A frail widow and a cruel killer held hostage by their tragic lives

June 19, 1994|By Anne Whitehouse

Private and public tragedies are intermingled in Edna O'Brien's bleak, powerful and lyrical new novel. Set in the western lake country of her native Ireland, "House of Splendid Isolation" -- Ms. O'Brien's 20th work of fiction -- tells the story of an elderly widow whose solitude is destroyed by an intruder who, by threat of force, takes refuge in her home. The intruder, McGreevy, is a fugitive. An IRA volunteer known as the Beast, he is wanted for murder.

Josie, the Bhean an Tighe (or "woman of the house") whom McGreevy holds hostage, is the frail survivor of a cruel marriage that brought her misery and taught her denial and forbearance. Now, as she endures five days of captivity in her own home, she alternates between despising her captor and trying to understand him.

The scenes between them are charged with an ambivalent intimacy. Josie believes briefly that she can redeem McGreevy from the violence he is wedded to, and then realizes that she cannot. He, too, has survived private tragedies, and the result, Josie reflects, is that "something [had been] wiped out in his nature, his human nature."

The novel's structure is based upon the techniques of film narrative; the beginning consists of a sequence of brief scenes featuring a number of different characters whose relationships with each other have yet to be revealed. The reader, piecing the information together, realizes that this is a story of the hunted and the hunter. Here is McGreevy on the run, using different aliases and disguises; here are the testimonies of citizens who have encountered him; here is Rory, the detective sergeant who is tracking him; and here is Josie being visited by a nurse as she convalesces from pneumonia.

With the appearance of Josie, the novel becomes her story. Ms. O'Brien is both an observant chronicler of soul-squeezing Irish .. provincial life in all its maliciousness, petty jealousies and ruinous feuds, and a vivid portraitist of inner consciousness. The history of Josie's marriage to her husband, James, is a long, drawn-out war of disappointment and frustration; their sexual life is a battle ground: "He mounts her without a word because she has gotten into the habit of saying no and stop and no. He has taken to holding her lips shut with one hand, clamping the way he might clamp an animal, and he has grown to like it; he likes the power he has over her . . ."

Josie's abortive love affair with a priest -- her awakening passion, hope, abandonment, defeat and retribution -- is evoked in a series of stunning scenes. The novel's single most violent episode is reserved not for the clash between McGreevy and his pursuers, but for the confrontation between Josie and her husband:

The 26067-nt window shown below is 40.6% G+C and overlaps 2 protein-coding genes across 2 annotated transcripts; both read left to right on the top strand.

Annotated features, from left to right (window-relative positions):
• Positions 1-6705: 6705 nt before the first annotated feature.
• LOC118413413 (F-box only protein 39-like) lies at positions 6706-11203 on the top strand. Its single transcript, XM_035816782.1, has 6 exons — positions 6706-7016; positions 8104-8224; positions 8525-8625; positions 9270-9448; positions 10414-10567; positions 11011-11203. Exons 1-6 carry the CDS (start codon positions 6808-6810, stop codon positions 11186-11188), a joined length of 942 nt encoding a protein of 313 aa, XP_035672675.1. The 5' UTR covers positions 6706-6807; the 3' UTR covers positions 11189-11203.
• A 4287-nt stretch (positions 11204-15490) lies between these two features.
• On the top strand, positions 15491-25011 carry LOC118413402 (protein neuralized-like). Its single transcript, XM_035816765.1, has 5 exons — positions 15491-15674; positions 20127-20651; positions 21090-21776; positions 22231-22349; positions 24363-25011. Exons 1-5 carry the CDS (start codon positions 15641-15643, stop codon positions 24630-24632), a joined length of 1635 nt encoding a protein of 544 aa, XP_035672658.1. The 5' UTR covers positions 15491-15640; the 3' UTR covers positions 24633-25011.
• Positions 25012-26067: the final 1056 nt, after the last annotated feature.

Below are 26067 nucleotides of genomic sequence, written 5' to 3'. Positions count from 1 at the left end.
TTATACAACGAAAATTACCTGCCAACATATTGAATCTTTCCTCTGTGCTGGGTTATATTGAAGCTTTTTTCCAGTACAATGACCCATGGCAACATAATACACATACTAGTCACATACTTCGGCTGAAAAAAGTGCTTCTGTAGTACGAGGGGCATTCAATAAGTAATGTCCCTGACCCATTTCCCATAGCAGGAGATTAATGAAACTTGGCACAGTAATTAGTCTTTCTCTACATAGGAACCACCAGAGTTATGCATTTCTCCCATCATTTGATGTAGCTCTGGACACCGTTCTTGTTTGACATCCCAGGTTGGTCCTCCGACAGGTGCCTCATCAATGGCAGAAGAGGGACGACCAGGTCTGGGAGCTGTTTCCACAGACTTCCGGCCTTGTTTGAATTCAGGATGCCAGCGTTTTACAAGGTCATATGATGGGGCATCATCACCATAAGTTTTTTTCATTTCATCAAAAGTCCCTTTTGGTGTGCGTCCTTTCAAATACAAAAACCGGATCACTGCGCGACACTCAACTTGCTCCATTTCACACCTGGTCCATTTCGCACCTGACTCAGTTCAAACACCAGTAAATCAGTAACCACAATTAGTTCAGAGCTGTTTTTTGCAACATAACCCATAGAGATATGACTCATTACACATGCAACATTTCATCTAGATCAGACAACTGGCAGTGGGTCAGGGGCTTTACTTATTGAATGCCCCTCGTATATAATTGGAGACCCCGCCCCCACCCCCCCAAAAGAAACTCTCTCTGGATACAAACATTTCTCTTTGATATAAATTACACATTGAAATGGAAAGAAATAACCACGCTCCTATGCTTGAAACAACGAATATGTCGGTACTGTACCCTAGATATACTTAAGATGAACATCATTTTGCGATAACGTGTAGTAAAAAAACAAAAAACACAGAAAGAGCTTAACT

"With a savage alacrity [he] slammed the window down so that she was half in and half out, the wooden sash wedged into her flesh. A fierce flagellant lather of joy possessed him on account of the pain that he could feel issuing back from her, his energy prodigal as he beat her . . . for the pleasures he had not given her . . . Hot, burning, quivering blows, and then a dampness as if maybe she had started to bleed, and her eyes damp also, but the tears being driven back in."

Although Josie is defeated in this battle with her husband, she is the victor in the war between them. Yet, paradoxically, her triumph over him is also her greatest loss. She deprives him of a child, and that knowledge continues to haunt her life after her husband's death. It is this child's disembodied voice that opens and closes the novel.

McGreevy's war is also a war of attrition, with skirmishes, innocent victims and compromised victories and defeats. "Now there are two wars . . . one with the English and one with ourselves," Josie tells him. As we observe McGreevy through Josie's eyes, we share her feelings of outrage, her awakening sense of connection and hope, and her disillusion and alienation.

In mistaking coercion for complicity, the police who are tracking McGreevy trap Josie and innocent citizens like her in assumptions of guilt. In their botched operations, the police forfeit the sympathy of civilians. "Trust had gone out of the land and out of the people," Ms. O'Brien writes, "The old wars, the old atrocities had been replaced with dirtier and bitterer ones, and brother no longer flinched at the bloodshed of brother."

Josie's sacrifice is an ironic re-enactment of her husband's fate. Her warm embrace of McGreevy -- her attempt to take human comfort in him -- is misinterpreted as a lewd satisfaction by the police who have staked them out. There can be no innocent gestures, they seem to be saying.

Until authentic human comfort can be offered, accepted, and recognized for what it is, until enemies can learn to see themselves in each other, the war will never end. "That is the future knowledge," Ms. O'Brien writes in the visionary conclusion of this grim, poetic novel.

Ms. Whitehouse is a writer who lives in New York.

Title: "House of Splendid Isolation"

Author: Edna O'Brien

Publisher: Farrar, Straus & Giroux

Length, price: 226 pages, $21

Baltimore Sun Articles
|
|
|
Please note the green-lined linked article text has been applied commercially without any involvement from our newsroom editors, reporters or any other editorial staff.